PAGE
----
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RL24 Trailer as per drawings
Hi guys

I've just searched this forum and it apppears that those who have tried the trailer design on this site are pleased with the design. Trouble is, the drawing is a bit fuzzy on some details. Does anyone know the section size and wall thickness of the recommended steel RHS? At one point it says 3x2 but at the top of the page it looks more like 5x2.

Cheers

Matt
Matthew FRANCIS23-Aug-2007    Edit    Delete 
Re: RL24 Trailer as per drawings
Matt.
The dimension of the RH section used on the origonal RL24 trailers was 3x2 (inches) I cannot remember the wall thickness we used, but it would have been around the middle of the range. The trailers did stand up for a long time. However since they were first built 35 years ago there have been many changes to the towing rules, and the rules within the states vary, so check that out before you start anything.
Rob23-Aug-2007    Edit    Delete 
Re: RL24 Trailer as per drawings
I too am looking at a new trailer, has anyone investigated the range of polymer trailers that are around.

How importantant is it to have a tilt trailer?

John
"Here's Luck" RL24
Towed by a STAVIC
Dixojo23-Aug-2007    Edit    Delete 
Re: RL24 Trailer as per drawings
The need to keep the frame rigid to avoid swaying at high speeds and flexing that can wear the hull on the rollers would lead me to using the 5X2 section for the frame and drawbar and 3X2 for the crossmambers.

A tilt trailer is essential for trailer sailers that need to roll off and be dragged on to the trailer.

I have a retrievemate and electic winch on the trailer which makes single handed launch and retrieves easy. I also have a long drawbar to give clearance for the stationwagon rear door.

A single axle about 1500kg capacity with ALKO meachanical override brakes is suitable for most RL24s with all their cruising gear.

A good site for the information and parts is http://www.alltrailerspares.com.au/

Australia has common rules in all States for trailers but I keep hearing stories of NSW wanting different features on their boat trailers to other states. If your building in NSW, it would be worth getting written advise from the rego people.
Greg24-Aug-2007    Edit    Delete 
Re: RL24 Trailer as per drawings
Plenty of second hand trailers out there and modify are one way. Adjustable tilt angle with a small chain is good especially with a good roller setup as it can be changed for steep or shallow ramps/beaches. All rollers are much-a-better that the old carpet covered rails which mean the trailer becomes a submarine each launch (read corrosion the main reason why most trailer brakes are useless within 3-6 months of the first submersion especially as there is less and less water to rinse them). A 12inch roller in the centre at the trailer rear saves paint/gelcoat. A handy Sampson post (ally or stainless vertical shaft) for controlled slipping of the bow line in tilt mode during launching no dropping the cable in the brime (read corrosion and I still have all my fingers). I never put the trailer in deeper than necessary. Submersion is corrosion (aim for just over the rims less than about 200mm I don’t let the brine touch the brake disks). Get some 3 or 4 second hand open mags so you can rinse the brakes easily old styles cheep but racy. Go for a single axle and save weight (>180kg per axle setup) saves on carbon /fuel. Load the weight in the tow vehicle not in the boat as an RL24 in cruise mode can go close or over the Max wheel bearing load capacity for single axle. Street legal tread trade-in light truck or Ute tyres are cheep even more applicable if you only have to go a short distance to the ramp at about $20 each. If you do make the trailer it is still an expensive item so do it right. Check out the requirements for Aust design certification. The local trailer builder /repair shop had to stamp and issue at a cost my plate here in Qld to meet Rego/insurance requirements. You will not want to face the bill if the insurance rejected your claim (because the trailer was not in specs) for that BMW you just side swiped .. >>>>Design and build so it can be hot dipped galvanise at the local gal plant (old repaired trailers can be treated too). Having a good trailer is as important as an O/B motor that doesn’t cut out when the first mate turns it down to idle and you are up the bow bouncing up and down in the wind sorting the anchor chain and she can't start it (oyster bed ahoy). There is no skeg on an RL24 to track in a roller >>If you do go for rollers remember when winching in if you want the boat to move across to the right you have to have the stern to the right and she will crab sideways into the centre and visa versa for moving the boat left. Cheers A! From the Dream On dt crew we've been there done that!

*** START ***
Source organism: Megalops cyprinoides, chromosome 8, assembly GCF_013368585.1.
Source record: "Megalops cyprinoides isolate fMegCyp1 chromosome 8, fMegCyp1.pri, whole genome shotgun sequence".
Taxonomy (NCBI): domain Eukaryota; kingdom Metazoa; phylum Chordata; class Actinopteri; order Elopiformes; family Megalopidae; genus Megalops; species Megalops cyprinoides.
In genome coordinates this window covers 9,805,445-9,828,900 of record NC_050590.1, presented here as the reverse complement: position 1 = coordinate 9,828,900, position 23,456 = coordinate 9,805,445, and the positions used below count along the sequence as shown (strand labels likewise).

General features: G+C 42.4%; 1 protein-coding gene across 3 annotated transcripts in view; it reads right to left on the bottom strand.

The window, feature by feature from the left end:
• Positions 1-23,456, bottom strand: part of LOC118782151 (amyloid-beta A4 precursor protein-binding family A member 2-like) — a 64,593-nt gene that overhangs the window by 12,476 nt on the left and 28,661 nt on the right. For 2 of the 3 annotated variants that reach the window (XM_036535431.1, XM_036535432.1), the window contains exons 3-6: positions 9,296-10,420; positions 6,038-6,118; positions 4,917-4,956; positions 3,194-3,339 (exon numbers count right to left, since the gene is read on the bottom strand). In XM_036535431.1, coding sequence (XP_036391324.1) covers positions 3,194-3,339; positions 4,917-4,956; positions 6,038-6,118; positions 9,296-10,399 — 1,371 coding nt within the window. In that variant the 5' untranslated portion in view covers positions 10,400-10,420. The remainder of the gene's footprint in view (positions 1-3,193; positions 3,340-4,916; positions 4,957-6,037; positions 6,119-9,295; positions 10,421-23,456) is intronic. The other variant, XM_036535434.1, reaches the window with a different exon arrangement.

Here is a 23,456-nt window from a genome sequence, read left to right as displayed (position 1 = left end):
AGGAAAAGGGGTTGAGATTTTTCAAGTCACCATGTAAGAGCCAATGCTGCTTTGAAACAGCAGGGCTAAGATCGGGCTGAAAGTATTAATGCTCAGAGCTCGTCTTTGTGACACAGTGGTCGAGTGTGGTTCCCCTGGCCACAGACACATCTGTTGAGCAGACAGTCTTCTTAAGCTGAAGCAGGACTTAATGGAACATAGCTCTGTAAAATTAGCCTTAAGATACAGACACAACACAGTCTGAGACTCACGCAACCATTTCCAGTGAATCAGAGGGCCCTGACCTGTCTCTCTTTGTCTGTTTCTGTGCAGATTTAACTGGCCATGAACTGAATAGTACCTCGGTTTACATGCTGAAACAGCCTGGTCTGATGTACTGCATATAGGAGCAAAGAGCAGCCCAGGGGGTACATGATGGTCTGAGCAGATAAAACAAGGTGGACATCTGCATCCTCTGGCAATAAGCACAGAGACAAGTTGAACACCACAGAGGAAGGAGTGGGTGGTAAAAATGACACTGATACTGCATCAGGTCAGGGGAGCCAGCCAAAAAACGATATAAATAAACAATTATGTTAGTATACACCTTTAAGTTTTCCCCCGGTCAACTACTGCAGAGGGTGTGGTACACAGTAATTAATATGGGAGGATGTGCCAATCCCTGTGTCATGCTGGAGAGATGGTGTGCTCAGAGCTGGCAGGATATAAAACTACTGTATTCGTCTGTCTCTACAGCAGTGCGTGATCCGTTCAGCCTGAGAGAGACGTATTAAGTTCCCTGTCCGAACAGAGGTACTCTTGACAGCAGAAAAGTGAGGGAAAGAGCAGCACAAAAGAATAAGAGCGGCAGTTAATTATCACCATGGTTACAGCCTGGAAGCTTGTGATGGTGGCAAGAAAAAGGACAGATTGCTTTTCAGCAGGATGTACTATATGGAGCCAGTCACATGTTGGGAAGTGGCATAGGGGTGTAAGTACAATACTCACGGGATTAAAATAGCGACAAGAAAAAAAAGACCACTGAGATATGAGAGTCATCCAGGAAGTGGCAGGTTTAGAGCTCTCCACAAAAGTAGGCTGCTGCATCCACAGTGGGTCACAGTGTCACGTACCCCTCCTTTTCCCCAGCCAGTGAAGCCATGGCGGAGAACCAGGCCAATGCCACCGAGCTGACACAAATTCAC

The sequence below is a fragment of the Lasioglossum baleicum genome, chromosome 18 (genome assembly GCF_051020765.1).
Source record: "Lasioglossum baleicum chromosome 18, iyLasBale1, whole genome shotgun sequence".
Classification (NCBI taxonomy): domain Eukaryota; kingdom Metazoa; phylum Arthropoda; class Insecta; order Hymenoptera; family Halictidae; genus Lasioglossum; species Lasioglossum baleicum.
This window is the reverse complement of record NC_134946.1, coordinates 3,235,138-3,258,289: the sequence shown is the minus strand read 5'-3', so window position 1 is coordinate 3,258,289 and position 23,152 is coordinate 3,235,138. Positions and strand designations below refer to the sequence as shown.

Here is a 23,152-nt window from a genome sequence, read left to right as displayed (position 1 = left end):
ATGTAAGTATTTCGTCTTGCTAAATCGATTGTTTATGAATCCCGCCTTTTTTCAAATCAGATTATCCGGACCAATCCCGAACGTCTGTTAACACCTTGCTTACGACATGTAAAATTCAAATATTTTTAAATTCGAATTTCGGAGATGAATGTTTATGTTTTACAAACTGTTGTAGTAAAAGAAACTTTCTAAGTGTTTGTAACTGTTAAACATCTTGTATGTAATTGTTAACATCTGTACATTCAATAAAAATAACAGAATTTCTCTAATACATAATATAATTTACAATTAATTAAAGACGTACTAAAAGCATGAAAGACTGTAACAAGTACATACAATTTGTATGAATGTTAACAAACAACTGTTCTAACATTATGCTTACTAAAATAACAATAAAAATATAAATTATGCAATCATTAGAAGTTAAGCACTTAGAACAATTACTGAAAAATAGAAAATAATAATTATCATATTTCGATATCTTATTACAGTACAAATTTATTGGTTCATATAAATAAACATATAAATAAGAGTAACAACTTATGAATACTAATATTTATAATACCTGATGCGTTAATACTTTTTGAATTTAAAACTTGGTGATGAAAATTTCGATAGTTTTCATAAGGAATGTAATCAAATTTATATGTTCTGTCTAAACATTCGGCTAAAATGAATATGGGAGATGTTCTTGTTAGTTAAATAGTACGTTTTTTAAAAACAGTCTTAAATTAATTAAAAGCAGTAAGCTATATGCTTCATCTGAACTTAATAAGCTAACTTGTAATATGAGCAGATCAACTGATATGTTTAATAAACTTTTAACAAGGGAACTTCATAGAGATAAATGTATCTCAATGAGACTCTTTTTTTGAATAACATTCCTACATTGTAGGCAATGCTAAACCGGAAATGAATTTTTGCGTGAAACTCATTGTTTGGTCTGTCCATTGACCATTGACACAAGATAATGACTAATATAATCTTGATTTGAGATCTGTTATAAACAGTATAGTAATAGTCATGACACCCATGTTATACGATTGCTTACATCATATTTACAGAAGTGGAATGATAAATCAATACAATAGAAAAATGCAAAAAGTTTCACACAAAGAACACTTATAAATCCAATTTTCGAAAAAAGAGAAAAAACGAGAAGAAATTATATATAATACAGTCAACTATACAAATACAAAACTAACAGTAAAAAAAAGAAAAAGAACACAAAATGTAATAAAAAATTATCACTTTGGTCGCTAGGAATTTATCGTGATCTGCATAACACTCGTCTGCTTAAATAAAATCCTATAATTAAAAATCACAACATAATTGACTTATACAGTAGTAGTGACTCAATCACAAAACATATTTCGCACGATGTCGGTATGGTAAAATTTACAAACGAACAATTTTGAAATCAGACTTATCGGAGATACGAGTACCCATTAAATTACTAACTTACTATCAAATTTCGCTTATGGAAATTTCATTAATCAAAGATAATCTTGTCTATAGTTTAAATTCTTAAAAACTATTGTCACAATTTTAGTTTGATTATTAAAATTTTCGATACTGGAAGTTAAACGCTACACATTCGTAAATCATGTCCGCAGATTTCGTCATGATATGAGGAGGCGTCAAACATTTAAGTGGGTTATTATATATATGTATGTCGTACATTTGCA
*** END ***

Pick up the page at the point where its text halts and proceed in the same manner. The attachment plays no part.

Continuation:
Garry Carr26-Aug-2007    Edit    Delete 
Re: RL24 Trailer as per drawings
Matthew

I suggest you put a search through google using the name Marshall Engineering. When you get into their web site click on Useful Links and then on the National Code of Practice for building small trailers in Australia (version 4 published in June 1999). This code covers the construction and towing requirements for road trailers of less than 4.5 tonne aggregate trailer mass (weight of trailer and boat together). I think if you keep the combined weight of boat and trailer below 2 tonnes you are allowed to save a few bob by getting away with just override brakes